1

For example, I'm rewriting a sex scene and my current dialogue and subsequent dialogue tag is:

Almost reluctantly, he said, “Okay, I'll pull out now.”

"Hinted" is a bit too straightforward, and I was hoping to find a similar word that is a tad more subtle.

I also don't want to keep the modification of said. It's a personal preference in my writing style not to do that.

Also, I don't think body language would help here and I don't want to omit a tag, as it's very important to the scene for the reader to know he doesn't want to do that.

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    I'm having a hard time making sense of your question, Margaret. What do you mean by "hinted"? Are you suggesting "Almost reluctantly, he hinted..."? What isn't straightforward at all and it doesn't even mean anything in this context. That being said, the question, as stated, is off topic, because you're asking for help revising your work. Can you make it more general and just use your work as an example? – Cyn Apr 25 at 4:40
  • Whose viewpoint are you in, or is it omniscient? – DPT Apr 25 at 23:26
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I'm not sure what "hinted" means.

Nevertheless, to get rid of "he said" tags and "-ly" adverbs, preface the actual dialogue (in quotes) with a description of what he is doing (that gets rid of "reluctantly") and then have the dialogue immediately follow; it will be attributed to the person automatically.

If it is obvious who is speaking (which is usually, in a two-person conversation) you don't need the attribution either.

Examples:

Pete threw another little stick on the fire. "Then I guess I'm not that kind of guy."

Angela looked up, but with her eyes closed. "Can you please for once just say what you mean?"

For your example, during sex:

He looked hesitant. "Okay, I'll pull out now."
Michelle waited, but he didn't move, apparently waiting for her to tell him he didn't have to. She didn't say anything. Finally he did pull out, and rolled off her, a relief.
She sighed. "Thank you." She wasn't sure why she said that, it felt odd. She just meant it felt good to not be suffocated anymore.
"Are you mad at me?"
"No, but when I say get off, you know, get off. I need to breathe."
He nodded beside her. "Sorry. I just didn't want it to end."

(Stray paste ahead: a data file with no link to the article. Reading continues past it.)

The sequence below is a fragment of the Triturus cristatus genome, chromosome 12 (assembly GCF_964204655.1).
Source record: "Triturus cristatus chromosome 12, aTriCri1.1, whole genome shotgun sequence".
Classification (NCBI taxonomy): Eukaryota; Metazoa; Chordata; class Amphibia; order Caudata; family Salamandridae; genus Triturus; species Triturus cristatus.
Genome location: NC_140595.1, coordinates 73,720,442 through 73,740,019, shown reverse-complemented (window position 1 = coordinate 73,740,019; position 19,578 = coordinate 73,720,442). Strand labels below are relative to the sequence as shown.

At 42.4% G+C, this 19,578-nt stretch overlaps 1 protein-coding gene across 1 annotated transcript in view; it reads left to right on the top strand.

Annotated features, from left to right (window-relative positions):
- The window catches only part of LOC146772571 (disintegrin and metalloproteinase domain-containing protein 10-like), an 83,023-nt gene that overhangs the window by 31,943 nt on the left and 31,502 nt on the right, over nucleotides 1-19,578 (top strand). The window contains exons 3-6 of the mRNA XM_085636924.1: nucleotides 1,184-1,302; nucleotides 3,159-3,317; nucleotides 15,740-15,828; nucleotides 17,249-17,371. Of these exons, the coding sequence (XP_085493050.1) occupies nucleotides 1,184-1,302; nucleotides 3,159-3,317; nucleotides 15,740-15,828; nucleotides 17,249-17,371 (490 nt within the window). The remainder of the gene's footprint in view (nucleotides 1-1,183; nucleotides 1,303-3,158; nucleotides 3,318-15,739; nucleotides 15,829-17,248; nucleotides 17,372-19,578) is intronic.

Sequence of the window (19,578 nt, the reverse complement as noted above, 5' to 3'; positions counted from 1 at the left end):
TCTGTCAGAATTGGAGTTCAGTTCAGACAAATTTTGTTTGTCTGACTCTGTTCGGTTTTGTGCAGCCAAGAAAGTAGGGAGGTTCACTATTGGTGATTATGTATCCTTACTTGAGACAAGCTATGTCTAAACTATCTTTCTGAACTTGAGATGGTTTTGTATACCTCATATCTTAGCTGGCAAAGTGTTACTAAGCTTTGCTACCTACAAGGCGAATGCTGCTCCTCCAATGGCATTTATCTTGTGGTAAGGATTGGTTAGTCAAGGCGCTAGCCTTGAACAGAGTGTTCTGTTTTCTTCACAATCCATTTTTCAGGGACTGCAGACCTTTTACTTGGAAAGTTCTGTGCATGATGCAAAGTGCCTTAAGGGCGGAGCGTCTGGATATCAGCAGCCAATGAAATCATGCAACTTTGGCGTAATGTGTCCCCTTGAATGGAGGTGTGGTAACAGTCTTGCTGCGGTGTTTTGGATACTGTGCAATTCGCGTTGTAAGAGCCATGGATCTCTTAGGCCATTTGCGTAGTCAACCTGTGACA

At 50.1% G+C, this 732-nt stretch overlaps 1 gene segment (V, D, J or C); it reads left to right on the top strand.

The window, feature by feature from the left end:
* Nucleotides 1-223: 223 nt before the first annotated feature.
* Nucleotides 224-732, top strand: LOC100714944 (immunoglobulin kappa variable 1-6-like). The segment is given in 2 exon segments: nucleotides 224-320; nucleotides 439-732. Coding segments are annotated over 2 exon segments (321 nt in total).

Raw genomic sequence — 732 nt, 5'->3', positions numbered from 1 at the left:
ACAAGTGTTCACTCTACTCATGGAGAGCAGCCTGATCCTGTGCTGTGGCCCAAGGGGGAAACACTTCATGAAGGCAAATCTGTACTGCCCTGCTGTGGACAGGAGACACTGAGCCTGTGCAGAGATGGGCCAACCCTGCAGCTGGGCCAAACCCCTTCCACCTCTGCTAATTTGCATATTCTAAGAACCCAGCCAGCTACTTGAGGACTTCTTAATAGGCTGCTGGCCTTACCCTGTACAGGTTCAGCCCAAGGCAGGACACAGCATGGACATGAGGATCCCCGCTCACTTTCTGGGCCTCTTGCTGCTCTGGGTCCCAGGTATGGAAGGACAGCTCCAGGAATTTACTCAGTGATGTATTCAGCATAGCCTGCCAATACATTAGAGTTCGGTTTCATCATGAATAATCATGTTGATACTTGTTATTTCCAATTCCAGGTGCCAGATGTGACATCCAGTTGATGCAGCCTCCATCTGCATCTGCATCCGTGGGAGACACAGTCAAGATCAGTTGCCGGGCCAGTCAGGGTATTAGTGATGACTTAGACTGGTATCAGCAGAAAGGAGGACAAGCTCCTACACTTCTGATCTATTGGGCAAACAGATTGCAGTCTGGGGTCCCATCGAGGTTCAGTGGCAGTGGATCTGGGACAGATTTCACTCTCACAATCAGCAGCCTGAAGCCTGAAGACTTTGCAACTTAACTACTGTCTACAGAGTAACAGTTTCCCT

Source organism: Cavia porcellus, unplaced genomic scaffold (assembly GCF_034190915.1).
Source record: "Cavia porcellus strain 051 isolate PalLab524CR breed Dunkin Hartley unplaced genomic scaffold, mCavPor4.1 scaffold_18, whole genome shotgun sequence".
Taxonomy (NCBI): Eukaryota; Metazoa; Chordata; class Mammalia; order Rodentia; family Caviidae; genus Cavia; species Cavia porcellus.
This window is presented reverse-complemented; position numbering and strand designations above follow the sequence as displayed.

This is a form of "show, don't tell". It will also help you avoid walls of dialogue; by interjecting visual action into the conversation. Remember, except on talk shows or newscasts, perhaps in formal meetings, people are not just talking heads, IRL they are more or less constantly doing something while they are talking, or feeling something, or thinking about more than the words coming out of mouths. When one person says something, it triggers memories in others, visual memories, traumatic memories, funny memories, etc.

Because of this their responses are often not exactly on point with what was said or asked. They might ask a question the other person is not expecting. Or they don't get the point, or they bring up something else. Those kinds of things bring realism to your dialogue.

Writing this way can take more words, but don't worry about that. Readers don't mind reading. And body language and actions can convey more subtle states of mind than adverbs or single words.

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+1 Amadeus, great answer.

OP, your comments of:

"Hinted" is a bit too straightforward, and I was hoping to find a similar word that is a tad more subtle.

I also don't want to keep the modification of said. It's a personal preference in my writing style not to do that.

Also, I don't think body language would help here and I don't want to omit a tag, as it's very important to the scene for the reader to know he doesn't want to do that.

It sounds as though you wish to brainstorm other tags for 'he said, reluctantly,' that feel similar to 'he hinted,' (which you say is too on-the-nose.)

Obviously we can't know what feels right to you, and Amadeus gave a great answer that will lengthen the passage in question. If you want brisk, you have options. Here are a few. It's hard to know what the scene is, exactly. Play with dialog, tag, action, and narrative.

"All right, I'll pull out," he said, because that was the quickest way to satisfy her.

He hesitated, then said, “Okay, I'll pull out.”

It was as though her request was somehow more than he could handle. “Okay, I'll pull out," he said at last.

He said, in a stuttering mess, “Okay, I'll pull out now.”

He murmured, “Okay. If it's important to you, I'll pull out.”

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